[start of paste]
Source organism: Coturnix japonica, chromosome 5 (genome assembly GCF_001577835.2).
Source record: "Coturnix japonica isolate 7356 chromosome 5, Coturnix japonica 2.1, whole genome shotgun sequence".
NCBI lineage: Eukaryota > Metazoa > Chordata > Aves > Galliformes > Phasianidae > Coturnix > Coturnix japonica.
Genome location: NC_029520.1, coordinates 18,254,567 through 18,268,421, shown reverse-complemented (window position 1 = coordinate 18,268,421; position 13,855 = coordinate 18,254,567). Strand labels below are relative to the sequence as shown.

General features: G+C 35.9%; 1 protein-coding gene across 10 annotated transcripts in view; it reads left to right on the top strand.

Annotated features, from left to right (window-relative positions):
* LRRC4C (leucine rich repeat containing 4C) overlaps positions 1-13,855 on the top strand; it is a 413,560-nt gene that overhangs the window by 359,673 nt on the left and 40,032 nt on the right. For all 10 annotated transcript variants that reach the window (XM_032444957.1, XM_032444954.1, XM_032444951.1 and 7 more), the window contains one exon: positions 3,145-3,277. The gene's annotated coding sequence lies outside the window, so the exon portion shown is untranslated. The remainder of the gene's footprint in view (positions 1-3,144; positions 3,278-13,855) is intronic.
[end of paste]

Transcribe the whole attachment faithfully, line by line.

Source organism: Coturnix japonica, chromosome 5 (genome assembly GCF_001577835.2).
Source record: "Coturnix japonica isolate 7356 chromosome 5, Coturnix japonica 2.1, whole genome shotgun sequence".
NCBI lineage: Eukaryota > Metazoa > Chordata > Aves > Galliformes > Phasianidae > Coturnix > Coturnix japonica.
Genome location: NC_029520.1, coordinates 18,254,567 through 18,268,421, shown reverse-complemented (window position 1 = coordinate 18,268,421; position 13,855 = coordinate 18,254,567). Strand labels below are relative to the sequence as shown.

General features: G+C 35.9%; 1 protein-coding gene across 10 annotated transcripts in view; it reads left to right on the top strand.

Annotated features, from left to right (window-relative positions):
* LRRC4C (leucine rich repeat containing 4C) overlaps positions 1-13,855 on the top strand; it is a 413,560-nt gene that overhangs the window by 359,673 nt on the left and 40,032 nt on the right. For all 10 annotated transcript variants that reach the window (XM_032444957.1, XM_032444954.1, XM_032444951.1 and 7 more), the window contains one exon: positions 3,145-3,277. The gene's annotated coding sequence lies outside the window, so the exon portion shown is untranslated. The remainder of the gene's footprint in view (positions 1-3,144; positions 3,278-13,855) is intronic.